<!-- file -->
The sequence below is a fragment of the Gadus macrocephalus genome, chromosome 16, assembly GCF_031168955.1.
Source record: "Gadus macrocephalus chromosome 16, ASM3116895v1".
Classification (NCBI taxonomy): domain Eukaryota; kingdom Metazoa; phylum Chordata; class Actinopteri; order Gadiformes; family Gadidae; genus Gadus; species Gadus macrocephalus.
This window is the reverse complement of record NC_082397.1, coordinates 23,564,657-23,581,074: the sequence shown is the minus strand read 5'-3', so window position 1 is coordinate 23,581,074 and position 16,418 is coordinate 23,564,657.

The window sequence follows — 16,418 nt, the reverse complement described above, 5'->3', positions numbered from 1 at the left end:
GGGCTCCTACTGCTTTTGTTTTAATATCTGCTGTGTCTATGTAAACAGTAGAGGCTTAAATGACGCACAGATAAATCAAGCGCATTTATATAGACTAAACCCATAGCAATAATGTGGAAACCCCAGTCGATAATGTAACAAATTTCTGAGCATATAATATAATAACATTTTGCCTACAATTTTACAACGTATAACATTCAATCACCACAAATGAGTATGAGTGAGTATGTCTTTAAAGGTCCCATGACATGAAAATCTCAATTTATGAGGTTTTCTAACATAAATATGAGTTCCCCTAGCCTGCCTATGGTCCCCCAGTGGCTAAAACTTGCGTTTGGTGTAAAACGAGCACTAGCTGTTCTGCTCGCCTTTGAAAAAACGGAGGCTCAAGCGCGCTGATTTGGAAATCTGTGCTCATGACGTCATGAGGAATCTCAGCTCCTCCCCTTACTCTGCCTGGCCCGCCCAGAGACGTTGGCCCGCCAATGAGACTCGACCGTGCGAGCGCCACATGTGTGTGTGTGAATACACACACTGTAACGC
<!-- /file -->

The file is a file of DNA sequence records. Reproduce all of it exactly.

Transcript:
The sequence below is a fragment of the Gadus macrocephalus genome, chromosome 16, assembly GCF_031168955.1.
Source record: "Gadus macrocephalus chromosome 16, ASM3116895v1".
Classification (NCBI taxonomy): domain Eukaryota; kingdom Metazoa; phylum Chordata; class Actinopteri; order Gadiformes; family Gadidae; genus Gadus; species Gadus macrocephalus.
This window is the reverse complement of record NC_082397.1, coordinates 23,564,657-23,581,074: the sequence shown is the minus strand read 5'-3', so window position 1 is coordinate 23,581,074 and position 16,418 is coordinate 23,564,657.

The window sequence follows — 16,418 nt, the reverse complement described above, 5'->3', positions numbered from 1 at the left end:
GGGCTCCTACTGCTTTTGTTTTAATATCTGCTGTGTCTATGTAAACAGTAGAGGCTTAAATGACGCACAGATAAATCAAGCGCATTTATATAGACTAAACCCATAGCAATAATGTGGAAACCCCAGTCGATAATGTAACAAATTTCTGAGCATATAATATAATAACATTTTGCCTACAATTTTACAACGTATAACATTCAATCACCACAAATGAGTATGAGTGAGTATGTCTTTAAAGGTCCCATGACATGAAAATCTCAATTTATGAGGTTTTCTAACATAAATATGAGTTCCCCTAGCCTGCCTATGGTCCCCCAGTGGCTAAAACTTGCGTTTGGTGTAAAACGAGCACTAGCTGTTCTGCTCGCCTTTGAAAAAACGGAGGCTCAAGCGCGCTGATTTGGAAATCTGTGCTCATGACGTCATGAGGAATCTCAGCTCCTCCCCTTACTCTGCCTGGCCCGCCCAGAGACGTTGGCCCGCCAATGAGACTCGACCGTGCGAGCGCCACATGTGTGTGTGTGAATACACACACTGTAACGC